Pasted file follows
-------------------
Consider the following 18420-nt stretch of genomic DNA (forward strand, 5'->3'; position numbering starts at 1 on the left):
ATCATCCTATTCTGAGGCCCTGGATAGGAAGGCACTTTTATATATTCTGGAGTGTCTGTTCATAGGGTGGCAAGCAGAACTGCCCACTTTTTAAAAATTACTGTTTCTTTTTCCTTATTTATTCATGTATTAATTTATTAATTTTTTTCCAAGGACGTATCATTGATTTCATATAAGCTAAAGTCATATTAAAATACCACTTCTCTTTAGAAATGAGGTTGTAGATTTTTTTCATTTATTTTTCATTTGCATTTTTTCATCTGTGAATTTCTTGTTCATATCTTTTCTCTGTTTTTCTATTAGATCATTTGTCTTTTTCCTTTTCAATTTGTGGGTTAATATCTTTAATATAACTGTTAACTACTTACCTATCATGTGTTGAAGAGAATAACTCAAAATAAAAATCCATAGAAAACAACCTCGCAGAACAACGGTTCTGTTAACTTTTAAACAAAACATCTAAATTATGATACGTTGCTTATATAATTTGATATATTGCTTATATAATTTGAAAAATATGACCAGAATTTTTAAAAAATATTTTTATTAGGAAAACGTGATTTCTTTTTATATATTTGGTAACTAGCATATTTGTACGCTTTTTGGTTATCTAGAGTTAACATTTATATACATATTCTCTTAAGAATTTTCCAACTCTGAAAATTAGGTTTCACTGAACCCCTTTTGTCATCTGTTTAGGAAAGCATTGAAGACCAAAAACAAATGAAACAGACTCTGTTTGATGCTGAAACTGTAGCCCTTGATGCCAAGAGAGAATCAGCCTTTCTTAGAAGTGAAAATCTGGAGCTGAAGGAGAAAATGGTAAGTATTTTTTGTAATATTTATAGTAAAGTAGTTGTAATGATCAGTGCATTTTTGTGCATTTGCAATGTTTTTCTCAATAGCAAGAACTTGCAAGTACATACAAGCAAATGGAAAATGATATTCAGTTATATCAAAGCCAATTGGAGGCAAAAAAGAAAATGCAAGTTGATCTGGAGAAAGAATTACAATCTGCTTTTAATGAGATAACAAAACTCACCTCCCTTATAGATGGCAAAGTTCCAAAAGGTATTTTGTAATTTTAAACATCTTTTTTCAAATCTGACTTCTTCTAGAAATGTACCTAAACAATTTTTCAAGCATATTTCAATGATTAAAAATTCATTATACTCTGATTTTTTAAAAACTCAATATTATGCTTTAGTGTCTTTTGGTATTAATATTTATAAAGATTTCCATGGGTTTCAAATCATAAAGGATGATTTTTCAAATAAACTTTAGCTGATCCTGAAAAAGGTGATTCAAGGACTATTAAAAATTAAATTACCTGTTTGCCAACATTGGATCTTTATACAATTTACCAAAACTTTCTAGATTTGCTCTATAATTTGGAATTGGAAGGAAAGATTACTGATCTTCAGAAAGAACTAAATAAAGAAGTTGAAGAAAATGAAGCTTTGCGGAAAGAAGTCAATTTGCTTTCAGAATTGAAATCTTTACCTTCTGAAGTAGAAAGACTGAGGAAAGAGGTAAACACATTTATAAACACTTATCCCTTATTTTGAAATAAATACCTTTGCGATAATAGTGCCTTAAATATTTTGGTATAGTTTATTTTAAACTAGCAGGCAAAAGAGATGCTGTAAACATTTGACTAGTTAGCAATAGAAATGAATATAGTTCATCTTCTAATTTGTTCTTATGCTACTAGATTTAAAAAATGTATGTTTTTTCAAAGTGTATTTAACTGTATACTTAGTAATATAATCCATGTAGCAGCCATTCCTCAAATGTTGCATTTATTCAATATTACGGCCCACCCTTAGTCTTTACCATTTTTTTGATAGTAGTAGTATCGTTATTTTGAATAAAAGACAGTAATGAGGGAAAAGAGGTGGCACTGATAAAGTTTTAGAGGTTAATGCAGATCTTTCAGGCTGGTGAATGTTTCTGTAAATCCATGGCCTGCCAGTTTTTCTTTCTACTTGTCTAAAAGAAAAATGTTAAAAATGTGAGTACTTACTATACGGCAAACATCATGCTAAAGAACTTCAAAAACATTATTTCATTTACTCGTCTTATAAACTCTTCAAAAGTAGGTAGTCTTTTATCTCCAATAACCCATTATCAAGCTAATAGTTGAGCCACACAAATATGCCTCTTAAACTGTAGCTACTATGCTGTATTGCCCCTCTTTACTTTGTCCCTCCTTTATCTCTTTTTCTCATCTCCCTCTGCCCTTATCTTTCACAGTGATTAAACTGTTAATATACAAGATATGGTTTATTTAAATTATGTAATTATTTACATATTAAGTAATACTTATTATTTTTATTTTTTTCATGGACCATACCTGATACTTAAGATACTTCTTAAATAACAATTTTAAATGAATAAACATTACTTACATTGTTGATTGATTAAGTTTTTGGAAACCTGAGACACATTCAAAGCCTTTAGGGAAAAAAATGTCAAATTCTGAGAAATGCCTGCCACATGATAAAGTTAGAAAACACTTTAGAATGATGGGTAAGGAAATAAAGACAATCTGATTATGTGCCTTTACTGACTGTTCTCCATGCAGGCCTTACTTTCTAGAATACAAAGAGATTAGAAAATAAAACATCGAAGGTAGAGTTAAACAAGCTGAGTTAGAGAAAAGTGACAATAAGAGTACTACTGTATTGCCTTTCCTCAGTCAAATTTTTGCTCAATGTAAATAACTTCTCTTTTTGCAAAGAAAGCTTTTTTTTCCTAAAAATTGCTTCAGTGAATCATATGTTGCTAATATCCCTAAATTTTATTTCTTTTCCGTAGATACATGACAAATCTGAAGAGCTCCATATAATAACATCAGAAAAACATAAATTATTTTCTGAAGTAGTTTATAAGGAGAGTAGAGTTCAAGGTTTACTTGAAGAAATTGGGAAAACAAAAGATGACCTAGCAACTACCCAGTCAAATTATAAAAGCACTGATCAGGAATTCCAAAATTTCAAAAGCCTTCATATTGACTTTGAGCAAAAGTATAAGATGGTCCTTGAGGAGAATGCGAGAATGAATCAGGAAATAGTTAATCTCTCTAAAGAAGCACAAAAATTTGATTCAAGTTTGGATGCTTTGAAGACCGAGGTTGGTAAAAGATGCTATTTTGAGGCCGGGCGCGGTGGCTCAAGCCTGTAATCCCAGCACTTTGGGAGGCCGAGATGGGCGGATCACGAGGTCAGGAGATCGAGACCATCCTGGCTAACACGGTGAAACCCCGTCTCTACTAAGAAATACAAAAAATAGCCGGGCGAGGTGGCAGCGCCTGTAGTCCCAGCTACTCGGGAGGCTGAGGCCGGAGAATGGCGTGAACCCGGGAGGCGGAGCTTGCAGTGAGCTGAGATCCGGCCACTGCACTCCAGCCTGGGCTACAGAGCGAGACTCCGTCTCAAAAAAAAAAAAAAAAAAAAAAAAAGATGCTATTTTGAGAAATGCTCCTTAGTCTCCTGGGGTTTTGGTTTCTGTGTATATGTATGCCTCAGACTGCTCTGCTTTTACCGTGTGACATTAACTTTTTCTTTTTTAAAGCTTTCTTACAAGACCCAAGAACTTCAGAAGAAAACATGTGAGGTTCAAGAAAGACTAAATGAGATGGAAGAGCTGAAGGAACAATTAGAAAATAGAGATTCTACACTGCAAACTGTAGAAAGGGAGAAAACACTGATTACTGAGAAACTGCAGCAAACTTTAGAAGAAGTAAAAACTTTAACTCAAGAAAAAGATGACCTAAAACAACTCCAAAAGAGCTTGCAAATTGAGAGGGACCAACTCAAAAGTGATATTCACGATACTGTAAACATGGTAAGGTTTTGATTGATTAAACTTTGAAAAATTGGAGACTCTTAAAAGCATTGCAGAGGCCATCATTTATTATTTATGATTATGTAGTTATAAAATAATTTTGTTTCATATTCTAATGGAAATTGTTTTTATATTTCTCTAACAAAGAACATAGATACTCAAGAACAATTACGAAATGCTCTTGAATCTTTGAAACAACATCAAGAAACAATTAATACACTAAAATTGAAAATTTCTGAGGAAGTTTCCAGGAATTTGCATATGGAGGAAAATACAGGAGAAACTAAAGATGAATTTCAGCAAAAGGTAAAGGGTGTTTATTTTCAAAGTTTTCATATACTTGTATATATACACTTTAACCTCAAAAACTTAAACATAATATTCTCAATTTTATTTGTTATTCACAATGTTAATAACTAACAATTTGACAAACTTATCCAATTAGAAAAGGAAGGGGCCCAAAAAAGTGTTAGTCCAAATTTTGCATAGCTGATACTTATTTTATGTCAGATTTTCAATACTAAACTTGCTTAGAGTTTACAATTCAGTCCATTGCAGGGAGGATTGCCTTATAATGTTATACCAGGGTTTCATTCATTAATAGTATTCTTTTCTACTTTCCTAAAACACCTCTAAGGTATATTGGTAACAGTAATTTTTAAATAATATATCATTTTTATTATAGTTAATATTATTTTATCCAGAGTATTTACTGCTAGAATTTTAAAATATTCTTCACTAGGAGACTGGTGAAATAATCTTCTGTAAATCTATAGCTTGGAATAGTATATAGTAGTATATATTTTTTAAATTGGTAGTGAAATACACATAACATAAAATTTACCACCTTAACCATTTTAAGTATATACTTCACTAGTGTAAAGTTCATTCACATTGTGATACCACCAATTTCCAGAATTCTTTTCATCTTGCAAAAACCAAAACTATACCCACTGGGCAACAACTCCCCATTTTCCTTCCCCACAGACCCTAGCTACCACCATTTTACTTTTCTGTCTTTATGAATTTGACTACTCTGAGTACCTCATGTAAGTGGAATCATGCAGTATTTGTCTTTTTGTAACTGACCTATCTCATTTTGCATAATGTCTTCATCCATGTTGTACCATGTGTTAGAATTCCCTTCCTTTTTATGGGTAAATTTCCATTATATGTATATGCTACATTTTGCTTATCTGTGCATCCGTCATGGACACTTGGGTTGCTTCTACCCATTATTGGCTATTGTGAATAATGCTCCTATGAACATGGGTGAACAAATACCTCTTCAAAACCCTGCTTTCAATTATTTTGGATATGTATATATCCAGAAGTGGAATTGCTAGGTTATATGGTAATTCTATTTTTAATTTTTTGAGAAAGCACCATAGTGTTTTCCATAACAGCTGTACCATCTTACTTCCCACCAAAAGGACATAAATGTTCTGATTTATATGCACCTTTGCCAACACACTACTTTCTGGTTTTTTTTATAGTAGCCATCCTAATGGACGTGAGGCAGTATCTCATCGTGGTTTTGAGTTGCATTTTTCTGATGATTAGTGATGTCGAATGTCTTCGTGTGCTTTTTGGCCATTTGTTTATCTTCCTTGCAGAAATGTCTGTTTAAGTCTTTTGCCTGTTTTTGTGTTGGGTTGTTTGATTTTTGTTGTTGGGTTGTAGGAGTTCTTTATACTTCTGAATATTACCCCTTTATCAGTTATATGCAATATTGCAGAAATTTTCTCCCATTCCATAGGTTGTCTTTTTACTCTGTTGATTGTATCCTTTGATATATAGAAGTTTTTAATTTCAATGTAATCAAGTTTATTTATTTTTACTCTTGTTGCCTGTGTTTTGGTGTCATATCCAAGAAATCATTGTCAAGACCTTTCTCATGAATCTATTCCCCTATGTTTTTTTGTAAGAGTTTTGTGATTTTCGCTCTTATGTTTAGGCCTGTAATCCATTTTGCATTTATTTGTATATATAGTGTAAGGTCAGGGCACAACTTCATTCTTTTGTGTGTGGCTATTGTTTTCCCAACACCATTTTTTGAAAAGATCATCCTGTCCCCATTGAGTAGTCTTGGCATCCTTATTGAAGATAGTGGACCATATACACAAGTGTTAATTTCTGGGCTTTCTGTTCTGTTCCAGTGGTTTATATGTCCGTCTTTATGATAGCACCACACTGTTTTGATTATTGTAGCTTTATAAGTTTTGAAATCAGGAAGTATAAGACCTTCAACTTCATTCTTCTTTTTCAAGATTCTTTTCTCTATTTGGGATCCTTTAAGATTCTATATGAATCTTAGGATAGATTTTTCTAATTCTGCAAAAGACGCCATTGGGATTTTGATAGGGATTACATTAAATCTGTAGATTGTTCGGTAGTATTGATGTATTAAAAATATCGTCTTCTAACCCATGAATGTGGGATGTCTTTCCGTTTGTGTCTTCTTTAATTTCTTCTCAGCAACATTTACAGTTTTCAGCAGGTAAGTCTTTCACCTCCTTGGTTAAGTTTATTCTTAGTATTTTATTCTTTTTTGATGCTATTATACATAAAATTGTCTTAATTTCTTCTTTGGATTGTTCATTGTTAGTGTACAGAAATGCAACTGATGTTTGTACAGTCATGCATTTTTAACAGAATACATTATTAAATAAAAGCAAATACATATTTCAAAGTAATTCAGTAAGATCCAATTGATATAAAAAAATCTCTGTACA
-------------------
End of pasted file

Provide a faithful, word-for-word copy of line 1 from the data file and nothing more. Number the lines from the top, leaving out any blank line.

Consider the following 18420-nt stretch of genomic DNA (forward strand, 5'->3'; position numbering starts at 1 on the left):